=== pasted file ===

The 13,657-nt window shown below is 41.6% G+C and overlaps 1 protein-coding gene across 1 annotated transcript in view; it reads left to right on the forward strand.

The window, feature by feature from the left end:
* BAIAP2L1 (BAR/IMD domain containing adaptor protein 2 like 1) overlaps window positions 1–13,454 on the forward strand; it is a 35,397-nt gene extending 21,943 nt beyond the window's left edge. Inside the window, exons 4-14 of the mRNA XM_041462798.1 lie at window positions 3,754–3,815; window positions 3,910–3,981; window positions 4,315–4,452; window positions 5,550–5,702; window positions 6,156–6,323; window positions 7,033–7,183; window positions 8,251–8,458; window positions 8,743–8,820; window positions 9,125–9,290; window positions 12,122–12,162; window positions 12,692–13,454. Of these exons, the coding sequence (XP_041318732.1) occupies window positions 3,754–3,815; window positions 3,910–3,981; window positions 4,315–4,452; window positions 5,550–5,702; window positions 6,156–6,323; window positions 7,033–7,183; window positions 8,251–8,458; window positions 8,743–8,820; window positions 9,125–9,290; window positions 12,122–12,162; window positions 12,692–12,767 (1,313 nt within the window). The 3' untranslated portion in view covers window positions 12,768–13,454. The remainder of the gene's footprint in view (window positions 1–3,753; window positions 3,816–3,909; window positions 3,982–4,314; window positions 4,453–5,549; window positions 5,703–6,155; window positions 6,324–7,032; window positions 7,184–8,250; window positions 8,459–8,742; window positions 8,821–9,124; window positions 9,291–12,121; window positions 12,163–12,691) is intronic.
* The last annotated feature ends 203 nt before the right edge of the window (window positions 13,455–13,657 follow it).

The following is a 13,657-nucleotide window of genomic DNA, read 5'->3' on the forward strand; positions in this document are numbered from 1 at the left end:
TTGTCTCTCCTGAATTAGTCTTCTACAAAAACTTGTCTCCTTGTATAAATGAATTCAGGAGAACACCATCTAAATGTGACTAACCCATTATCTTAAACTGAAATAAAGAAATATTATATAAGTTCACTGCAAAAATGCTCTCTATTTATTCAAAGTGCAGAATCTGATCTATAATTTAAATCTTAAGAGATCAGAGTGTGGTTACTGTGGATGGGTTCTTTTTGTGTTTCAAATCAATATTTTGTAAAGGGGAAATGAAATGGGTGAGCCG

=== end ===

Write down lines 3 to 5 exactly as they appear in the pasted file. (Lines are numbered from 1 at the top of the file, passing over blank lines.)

* BAIAP2L1 (BAR/IMD domain containing adaptor protein 2 like 1) overlaps window positions 1–13,454 on the forward strand; it is a 35,397-nt gene extending 21,943 nt beyond the window's left edge. Inside the window, exons 4-14 of the mRNA XM_041462798.1 lie at window positions 3,754–3,815; window positions 3,910–3,981; window positions 4,315–4,452; window positions 5,550–5,702; window positions 6,156–6,323; window positions 7,033–7,183; window positions 8,251–8,458; window positions 8,743–8,820; window positions 9,125–9,290; window positions 12,122–12,162; window positions 12,692–13,454. Of these exons, the coding sequence (XP_041318732.1) occupies window positions 3,754–3,815; window positions 3,910–3,981; window positions 4,315–4,452; window positions 5,550–5,702; window positions 6,156–6,323; window positions 7,033–7,183; window positions 8,251–8,458; window positions 8,743–8,820; window positions 9,125–9,290; window positions 12,122–12,162; window positions 12,692–12,767 (1,313 nt within the window). The 3' untranslated portion in view covers window positions 12,768–13,454. The remainder of the gene's footprint in view (window positions 1–3,753; window positions 3,816–3,909; window positions 3,982–4,314; window positions 4,453–5,549; window positions 5,703–6,155; window positions 6,324–7,032; window positions 7,184–8,250; window positions 8,459–8,742; window positions 8,821–9,124; window positions 9,291–12,121; window positions 12,163–12,691) is intronic.
* The last annotated feature ends 203 nt before the right edge of the window (window positions 13,455–13,657 follow it).

The following is a 13,657-nucleotide window of genomic DNA, read 5'->3' on the forward strand; positions in this document are numbered from 1 at the left end: